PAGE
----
A 75g OGTT was used to determine diabetes status, according to the criteria of the World Health Organization. Body composition was estimated by underwater weighing or by total body dual energy x-ray absorptiometry (DPX-1; Lunar Radiation, Madison, WI, USA). The two-step hyperinsulinaemic–euglycaemic clamp technique was used to determine insulin-stimulated glucose disposal rates as previously described [4]. Ventilated-hood indirect calorimetry was used to estimate rates of lipid and glucose oxidation. The subcutaneous abdominal fat biopsies and the assessment of adipocyte size have been described elsewhere [5]. Basal lipolysis was determined by measuring glycerol release from the isolated adipocytes as previously described [6].

Sequencing and genotyping

Exons, exon–intron boundaries and 2 kb of the putative promoter region were sequenced in 24 Pima Indians. In addition to the five variants identified by sequencing and the lead SNP from the previous GWAS, 17 additional database SNPs were selected from National Center for Biotechnology Information (NCBI) dbSNP to provide coverage across a 65 kb region that spanned the entire ACAD10 locus and the 5′ region of the BRAP gene. These 23 SNPs were genotyped in 1,500 full-heritage Pima Indians to determine the linkage disequilibrium (LD) structure of ACAD10. Four tag SNPs were subsequently genotyped in the full-heritage Pima Indian population and two tag SNPs were further genotyped in the second American Indian sample. Genotyping was performed by SNPlex (Applied Biosystems, Foster City, CA, USA), following the manufacturer’s protocol.

Statistical analysis

Analyses were performed using SAS software version 9.1 (SAS Institute, Cary, NC, USA). Logistic regression was used to assess the association between genotypes and diabetic status, whereas linear regression was used for the association analysis between quantitative traits and genotypes. Both logistic and linear models were fit with the generalised estimating equation procedure to account for the family membership and adjust for other potential confounding variables. In the second population sample of mixed-heritage individuals, the individual estimate of European admixture was also used as a covariate based on 39 markers with large difference in allele frequency between populations [7]. LD patterns were determined by Haploview, version 3.32 (Broad Institute, Cambridge, MA, USA) and tag SNPs were selected with a pairwise r 2 ≥ 0.8 taken as indicative of redundancy; the method of Gabriel et al. [8] was used to define haplotype blocks. All 23 SNPs were contained in a single haplotype block, and all common haplotypes (frequency > 0.01) could be defined by four tag SNPs. Analyses of the associations of these haplotypes with the traits of interest were performed with a modification of the zero-recombinant haplotyping procedure, as previously described [9].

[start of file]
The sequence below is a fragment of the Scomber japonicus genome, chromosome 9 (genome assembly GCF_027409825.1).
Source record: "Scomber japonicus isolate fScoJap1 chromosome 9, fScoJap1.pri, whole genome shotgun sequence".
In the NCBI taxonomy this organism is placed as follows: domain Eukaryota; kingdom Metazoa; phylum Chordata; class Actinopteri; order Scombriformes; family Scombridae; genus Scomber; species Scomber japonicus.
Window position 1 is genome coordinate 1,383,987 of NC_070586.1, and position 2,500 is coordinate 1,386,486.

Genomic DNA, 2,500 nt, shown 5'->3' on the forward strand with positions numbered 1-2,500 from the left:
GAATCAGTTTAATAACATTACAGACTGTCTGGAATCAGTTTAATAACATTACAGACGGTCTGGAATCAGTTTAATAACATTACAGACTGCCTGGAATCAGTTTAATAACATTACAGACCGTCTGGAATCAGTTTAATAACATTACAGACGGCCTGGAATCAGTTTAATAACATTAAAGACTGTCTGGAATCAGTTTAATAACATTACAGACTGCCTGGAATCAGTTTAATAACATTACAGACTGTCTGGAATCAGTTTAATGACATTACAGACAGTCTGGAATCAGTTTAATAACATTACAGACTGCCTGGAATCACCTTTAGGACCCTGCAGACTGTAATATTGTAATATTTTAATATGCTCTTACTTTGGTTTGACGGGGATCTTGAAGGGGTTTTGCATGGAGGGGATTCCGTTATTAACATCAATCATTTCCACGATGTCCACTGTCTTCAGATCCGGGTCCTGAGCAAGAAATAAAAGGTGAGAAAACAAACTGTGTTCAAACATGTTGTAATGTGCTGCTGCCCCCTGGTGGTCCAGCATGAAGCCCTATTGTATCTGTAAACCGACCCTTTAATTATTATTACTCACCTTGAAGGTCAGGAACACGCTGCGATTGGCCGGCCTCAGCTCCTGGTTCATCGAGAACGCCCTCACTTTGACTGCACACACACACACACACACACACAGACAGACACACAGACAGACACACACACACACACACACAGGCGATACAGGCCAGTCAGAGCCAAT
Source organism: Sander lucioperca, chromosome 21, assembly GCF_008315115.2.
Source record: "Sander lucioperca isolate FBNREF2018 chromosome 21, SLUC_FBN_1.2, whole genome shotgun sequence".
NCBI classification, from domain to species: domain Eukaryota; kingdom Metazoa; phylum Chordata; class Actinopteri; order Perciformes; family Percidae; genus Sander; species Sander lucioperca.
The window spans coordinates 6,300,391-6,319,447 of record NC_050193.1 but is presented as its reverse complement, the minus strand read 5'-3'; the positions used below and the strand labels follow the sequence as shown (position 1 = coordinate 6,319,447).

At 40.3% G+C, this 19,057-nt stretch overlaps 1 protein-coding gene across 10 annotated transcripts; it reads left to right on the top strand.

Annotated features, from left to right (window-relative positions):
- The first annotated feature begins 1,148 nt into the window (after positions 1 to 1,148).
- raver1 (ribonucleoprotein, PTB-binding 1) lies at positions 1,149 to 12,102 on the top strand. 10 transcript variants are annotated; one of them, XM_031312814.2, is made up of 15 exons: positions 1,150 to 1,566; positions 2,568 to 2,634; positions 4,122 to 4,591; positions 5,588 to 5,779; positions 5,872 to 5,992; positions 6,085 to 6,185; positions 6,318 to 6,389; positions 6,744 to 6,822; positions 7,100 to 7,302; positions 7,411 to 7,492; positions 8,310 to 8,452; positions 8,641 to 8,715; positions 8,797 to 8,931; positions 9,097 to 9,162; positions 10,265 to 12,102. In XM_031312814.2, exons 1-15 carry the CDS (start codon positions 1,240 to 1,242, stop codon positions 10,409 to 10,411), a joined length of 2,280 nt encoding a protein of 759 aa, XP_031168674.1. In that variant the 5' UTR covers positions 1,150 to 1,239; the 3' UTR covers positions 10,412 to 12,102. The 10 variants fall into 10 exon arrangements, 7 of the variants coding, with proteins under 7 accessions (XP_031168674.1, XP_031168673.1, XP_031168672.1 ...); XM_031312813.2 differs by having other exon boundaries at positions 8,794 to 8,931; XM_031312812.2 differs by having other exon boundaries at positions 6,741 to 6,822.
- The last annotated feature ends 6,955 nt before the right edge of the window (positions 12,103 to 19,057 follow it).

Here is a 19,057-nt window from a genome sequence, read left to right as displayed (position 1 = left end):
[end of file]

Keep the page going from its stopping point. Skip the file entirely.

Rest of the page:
Results and discussion

HapMap data from the Chinese (Han Chinese in Beijing; CHB), which is generally the most similar to Pima Indians, was initially used to estimate the LD block structure around the GWAS lead SNP rs632650. The block containing this diabetes-associated SNP extended 65 kb and encompassed the entire ACAD10 locus and the 5′ region of the adjacent BRAP gene. To verify that this region is also in high LD in Pima Indians, 23 SNPs that included five variants (none novel) detected by sequencing ACAD10 in Pima Indians as well as additional database SNPs that covered non-sequenced genomic regions spanning ACAD10 and the 5′ region of BRAP were genotyped in 1,500 full-heritage Pima Indians (SNPs detailed in Electronic supplementary material [ESM] Table 1). Similar to the Chinese data, all 23 SNPs fell into one haplotype block in Pima Indians and four genotypic groups could be established by grouping SNPs with an r 2 ≥ 0.98 (ESM Fig. 1). Four tag SNPs (rs7136874, rs601663, rs659964 and rs7132509) representing each genotypic group were genotyped in 3,501 full-heritage Pima Indians for type 2 diabetes association analysis (Table 1). Rs659964 (group 3) had the strongest association with type 2 diabetes (p = 0.0006, OR 1.28 per copy of the G allele); this SNP was highly concordant with the GWAS lead SNP rs632650. In addition, rs601663 (group 2) also showed modest association with type 2 diabetes in the full-heritage Pima Indians (p = 0.04, OR 1.14 per copy of the C allele). To assess whether the association with type 2 diabetes could be replicated in a separate group of individuals, both rs659964 and rs601663 were further genotyped in a second population-based sample of 3,723 American Indians, most of whom were of mixed heritage (Table 1). The association of rs659964 with type 2 diabetes nominally replicated in the second sample (p = 0.04, OR 1.20), whereas rs601663 showed only a non-significant trend (p = 0.11, OR 1.13). To increase statistical power, we further analysed the combined full-heritage and American Indian samples that provided the strongest evidence for association with type 2 diabetes (p = 0.00007, OR 1.25 and 0.009, OR 1.14 for rs659964 and rs601663, respectively; Table 1).
Table 1

Association of ACAD10 tag SNPs with type 2 diabetes in the full-heritage Pima Indian, second American Indian and combined population sets

Genotypic group

SNP

Allele (1/2)

Full-heritage Pima Indian population-based sample (1,561 diabetic + 1,940 non-diabetic)

American Indian population-based sample (750 diabetic + 2,973 non-diabetic)

Combined samples

Allele 2 (%) (diabetic/non-diabetic)

p value

OR (95% CI)

Allele 2 (%) (diabetic/non-diabetic)

p value

OR (95% CI)